A GitHub Pages tutorial on how to host personal websites
GitHub users are often surprised that their project wiki won't be indexed by Google. But the Git-based cloud service does offer an alternative.
If someone needs a website hosting service, they can create their own, personal website with GitHub Pages, which acts as the indexable counterpart to a project wiki. This GitHub Pages tutorial will demonstrate how to create a GitHub repository and turn it into a hosted website that Google can index.
First steps of a GitHub Pages tutorial
I decided to test the service by hosting my own personal website on GitHub Pages. I ran a popular website dedicated to The Simpsons hosted on GeoCities many years ago, but it hadn't been online in over a decade. I decided to bring it back for the sake of this GitHub Pages tutorial and created a GitHub account named "pickering-is-springfield."
My first step was to create a GitHub repo named after the account holder with ".github.io" appended to it. Since my account is named pickering-is-springfield, the GitHub Pages hosting repository had to be named "pickeringisspringfield.github.io."
I then had to configure the website, which I did through the settings tab of the repository. This area allows you to configure the active branch, choose a theme and even map a registered domain name to your GitHub Pages personal website.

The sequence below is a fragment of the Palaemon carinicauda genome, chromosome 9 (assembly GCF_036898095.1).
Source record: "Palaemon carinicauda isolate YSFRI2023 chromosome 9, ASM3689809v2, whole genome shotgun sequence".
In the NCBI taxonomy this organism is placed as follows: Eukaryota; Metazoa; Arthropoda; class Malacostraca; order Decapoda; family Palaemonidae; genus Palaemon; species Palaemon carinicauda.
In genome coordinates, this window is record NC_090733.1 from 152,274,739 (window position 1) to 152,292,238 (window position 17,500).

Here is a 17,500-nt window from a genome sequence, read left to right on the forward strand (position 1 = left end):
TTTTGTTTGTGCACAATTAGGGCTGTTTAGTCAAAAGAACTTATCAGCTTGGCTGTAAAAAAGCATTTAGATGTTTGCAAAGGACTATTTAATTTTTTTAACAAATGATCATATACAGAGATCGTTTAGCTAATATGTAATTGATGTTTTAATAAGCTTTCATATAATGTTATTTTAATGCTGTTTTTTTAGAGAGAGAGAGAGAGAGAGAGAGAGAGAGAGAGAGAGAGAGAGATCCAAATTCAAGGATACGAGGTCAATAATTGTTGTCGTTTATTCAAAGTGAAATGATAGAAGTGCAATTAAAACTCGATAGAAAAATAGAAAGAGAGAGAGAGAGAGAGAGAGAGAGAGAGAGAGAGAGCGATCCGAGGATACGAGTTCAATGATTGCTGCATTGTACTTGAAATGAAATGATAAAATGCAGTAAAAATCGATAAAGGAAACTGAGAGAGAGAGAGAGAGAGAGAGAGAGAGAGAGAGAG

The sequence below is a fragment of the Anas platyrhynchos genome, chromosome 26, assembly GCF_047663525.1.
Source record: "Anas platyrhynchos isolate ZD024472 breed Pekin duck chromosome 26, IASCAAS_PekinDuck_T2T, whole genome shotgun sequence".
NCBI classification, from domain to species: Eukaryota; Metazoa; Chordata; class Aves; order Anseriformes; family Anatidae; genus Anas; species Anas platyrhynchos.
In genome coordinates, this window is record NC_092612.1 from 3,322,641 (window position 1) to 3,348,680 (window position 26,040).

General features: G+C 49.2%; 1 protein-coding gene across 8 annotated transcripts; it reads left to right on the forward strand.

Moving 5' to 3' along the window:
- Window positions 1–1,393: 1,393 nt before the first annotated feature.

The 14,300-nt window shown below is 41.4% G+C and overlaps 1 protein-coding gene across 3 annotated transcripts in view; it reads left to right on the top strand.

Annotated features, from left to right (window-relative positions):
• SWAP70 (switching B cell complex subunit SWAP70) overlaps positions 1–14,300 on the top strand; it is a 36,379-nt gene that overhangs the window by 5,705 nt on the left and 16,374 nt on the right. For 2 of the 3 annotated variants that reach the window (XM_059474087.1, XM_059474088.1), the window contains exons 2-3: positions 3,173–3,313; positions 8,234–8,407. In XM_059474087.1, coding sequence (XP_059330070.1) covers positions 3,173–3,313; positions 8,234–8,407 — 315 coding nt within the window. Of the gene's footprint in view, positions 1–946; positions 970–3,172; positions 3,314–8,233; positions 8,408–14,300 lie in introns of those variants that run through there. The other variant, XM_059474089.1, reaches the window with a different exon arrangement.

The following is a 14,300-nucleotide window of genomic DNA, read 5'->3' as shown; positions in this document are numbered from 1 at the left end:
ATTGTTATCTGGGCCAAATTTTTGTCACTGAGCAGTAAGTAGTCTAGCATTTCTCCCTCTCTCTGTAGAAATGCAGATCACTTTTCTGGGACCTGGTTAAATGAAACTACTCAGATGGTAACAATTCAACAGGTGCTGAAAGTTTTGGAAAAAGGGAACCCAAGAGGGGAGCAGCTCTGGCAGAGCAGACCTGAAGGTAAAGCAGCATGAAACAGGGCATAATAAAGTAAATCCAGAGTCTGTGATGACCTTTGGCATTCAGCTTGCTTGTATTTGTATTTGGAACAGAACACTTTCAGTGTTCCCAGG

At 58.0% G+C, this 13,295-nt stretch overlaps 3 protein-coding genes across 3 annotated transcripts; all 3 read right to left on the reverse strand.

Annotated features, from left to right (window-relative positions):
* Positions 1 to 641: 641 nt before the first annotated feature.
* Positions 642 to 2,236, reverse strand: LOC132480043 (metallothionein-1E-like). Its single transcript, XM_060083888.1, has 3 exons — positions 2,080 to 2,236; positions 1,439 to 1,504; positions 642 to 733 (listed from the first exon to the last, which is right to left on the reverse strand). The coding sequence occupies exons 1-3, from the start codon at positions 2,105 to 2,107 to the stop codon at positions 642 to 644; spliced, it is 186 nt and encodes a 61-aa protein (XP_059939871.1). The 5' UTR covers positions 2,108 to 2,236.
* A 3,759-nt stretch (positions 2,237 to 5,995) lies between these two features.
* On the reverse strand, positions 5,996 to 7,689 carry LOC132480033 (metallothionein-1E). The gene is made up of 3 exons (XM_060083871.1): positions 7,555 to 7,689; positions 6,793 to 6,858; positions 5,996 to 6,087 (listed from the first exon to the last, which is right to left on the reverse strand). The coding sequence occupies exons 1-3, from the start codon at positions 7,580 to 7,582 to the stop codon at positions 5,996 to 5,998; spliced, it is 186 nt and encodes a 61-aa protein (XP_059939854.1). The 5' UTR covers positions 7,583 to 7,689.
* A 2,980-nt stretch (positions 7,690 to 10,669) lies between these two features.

GitHub Pages bug
Before we continue this GitHub Pages tutorial, one thing I noticed is a bug that will cause a newly created GitHub Pages repository to fail. GitHub recently changed the default branch created in a new repository from "master" to "main" as a result of the negative connotations associated with master-slave terminology.
However, GitHub Pages still defaults to the old master name, which as of October 2020, no longer gets created. Developers can fix the bug by changing the build branch from master to main in the settings tab.
Personal websites on GitHub Pages
Once the website is created, the easiest way to host it on GitHub Pages is to:
- clone the repo locally;
- add all the static web resources into the root folder of the cloned directory;
- add the copied files to the Git index; commit; and
- push back to GitHub.
$ git clone https://github.com/pickering-is-springfield/pickering-is-springfield.github.io.git $ cd pick* # copy all web resources into the project's root folder $ git add . $ git commit –m "GitHub Pages Hosted Site" $ git push origin
After the push to origin is complete, developers should wait about five minutes for the project to be built on the server. Then try to hit the site's landing page. The URL is the GitHub username with ".git.io" appended to it. For this example, my URL is:
GitHub Pages can host any static HTML page. Unfortunately, Servlets and JSPs won't work because there's no Java application server like Tomcat or Jetty capable of serving up Java-based content.
However, GitHub Pages supports Jekyll, a simple web templating platform that makes it easy to create blogs and manage content. Jekyll isn't sophisticated, but GitHub Pages isn't intended to be an enterprise-ready CMS offering.